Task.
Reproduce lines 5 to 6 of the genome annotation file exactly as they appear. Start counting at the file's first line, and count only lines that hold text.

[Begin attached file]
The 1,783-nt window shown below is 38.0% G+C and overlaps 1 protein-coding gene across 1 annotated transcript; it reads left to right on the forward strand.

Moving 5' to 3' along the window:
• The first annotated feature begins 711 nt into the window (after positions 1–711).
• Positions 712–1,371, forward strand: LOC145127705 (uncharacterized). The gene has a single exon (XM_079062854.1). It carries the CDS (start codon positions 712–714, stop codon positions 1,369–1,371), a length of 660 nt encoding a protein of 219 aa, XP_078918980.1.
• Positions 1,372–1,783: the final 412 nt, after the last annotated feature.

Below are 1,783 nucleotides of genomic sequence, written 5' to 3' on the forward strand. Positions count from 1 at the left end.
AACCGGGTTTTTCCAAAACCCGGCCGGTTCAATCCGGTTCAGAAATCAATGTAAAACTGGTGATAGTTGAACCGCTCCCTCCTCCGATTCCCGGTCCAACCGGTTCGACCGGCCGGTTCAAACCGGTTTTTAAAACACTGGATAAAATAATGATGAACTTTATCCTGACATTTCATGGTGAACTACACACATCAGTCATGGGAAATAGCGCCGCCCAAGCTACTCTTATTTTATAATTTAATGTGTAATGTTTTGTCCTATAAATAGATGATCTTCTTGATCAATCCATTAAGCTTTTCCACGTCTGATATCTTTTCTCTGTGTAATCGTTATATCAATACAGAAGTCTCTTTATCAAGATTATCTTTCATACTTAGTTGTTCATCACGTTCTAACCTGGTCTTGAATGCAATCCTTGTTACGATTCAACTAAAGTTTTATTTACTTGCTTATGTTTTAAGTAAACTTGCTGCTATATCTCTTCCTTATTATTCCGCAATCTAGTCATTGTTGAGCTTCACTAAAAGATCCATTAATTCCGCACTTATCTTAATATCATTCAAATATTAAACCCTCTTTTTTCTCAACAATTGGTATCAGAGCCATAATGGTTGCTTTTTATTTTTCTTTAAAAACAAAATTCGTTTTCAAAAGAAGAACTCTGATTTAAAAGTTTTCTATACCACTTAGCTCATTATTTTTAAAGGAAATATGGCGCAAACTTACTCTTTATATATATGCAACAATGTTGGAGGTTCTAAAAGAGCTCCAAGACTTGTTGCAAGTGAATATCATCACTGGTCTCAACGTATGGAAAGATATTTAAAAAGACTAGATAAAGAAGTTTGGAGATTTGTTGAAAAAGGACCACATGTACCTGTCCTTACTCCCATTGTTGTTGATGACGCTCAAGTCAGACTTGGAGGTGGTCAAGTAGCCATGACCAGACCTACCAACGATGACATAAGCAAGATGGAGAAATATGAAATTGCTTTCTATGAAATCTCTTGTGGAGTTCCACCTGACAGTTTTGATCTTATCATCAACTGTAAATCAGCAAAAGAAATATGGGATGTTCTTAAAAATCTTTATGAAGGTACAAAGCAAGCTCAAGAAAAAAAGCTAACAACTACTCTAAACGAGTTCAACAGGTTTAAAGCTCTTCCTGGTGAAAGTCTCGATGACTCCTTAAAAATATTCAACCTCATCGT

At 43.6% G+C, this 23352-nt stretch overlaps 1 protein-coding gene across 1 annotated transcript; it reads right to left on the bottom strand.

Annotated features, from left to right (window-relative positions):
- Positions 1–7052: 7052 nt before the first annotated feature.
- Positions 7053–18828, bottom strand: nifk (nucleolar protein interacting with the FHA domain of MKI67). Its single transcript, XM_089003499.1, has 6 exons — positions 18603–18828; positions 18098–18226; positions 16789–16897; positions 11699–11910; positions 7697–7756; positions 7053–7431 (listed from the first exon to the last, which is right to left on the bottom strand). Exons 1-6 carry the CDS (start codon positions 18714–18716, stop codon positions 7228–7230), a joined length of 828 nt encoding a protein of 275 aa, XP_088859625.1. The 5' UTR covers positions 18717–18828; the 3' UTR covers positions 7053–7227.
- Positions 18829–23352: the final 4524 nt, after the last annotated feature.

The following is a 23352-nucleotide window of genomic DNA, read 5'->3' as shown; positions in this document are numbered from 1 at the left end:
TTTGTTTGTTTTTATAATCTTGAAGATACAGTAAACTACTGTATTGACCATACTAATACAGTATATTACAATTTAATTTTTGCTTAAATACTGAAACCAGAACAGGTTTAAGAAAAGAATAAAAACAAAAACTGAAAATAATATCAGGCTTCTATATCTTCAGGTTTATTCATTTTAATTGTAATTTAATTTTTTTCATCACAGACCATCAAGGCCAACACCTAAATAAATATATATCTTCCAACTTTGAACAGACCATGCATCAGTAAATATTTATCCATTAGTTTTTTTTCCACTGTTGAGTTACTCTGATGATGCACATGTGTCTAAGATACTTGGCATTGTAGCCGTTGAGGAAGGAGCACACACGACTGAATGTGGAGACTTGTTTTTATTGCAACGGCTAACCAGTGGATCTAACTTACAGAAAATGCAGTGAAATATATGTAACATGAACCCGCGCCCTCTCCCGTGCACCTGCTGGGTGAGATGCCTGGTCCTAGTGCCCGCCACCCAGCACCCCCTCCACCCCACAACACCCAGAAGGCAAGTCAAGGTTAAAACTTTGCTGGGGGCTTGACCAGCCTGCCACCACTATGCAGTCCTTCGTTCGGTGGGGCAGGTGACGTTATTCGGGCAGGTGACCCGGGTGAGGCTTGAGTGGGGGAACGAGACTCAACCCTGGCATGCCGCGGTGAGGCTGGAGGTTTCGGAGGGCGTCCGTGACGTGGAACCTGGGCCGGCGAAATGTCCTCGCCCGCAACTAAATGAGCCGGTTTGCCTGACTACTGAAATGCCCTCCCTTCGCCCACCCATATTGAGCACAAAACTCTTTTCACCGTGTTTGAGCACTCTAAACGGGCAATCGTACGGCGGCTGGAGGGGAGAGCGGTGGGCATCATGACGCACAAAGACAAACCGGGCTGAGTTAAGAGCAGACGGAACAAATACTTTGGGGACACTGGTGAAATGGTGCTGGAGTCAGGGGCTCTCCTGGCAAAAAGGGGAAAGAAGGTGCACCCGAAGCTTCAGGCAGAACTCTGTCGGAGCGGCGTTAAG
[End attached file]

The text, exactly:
• Positions 1,372–1,783: the final 412 nt, after the last annotated feature.

Below are 1,783 nucleotides of genomic sequence, written 5' to 3' on the forward strand. Positions count from 1 at the left end.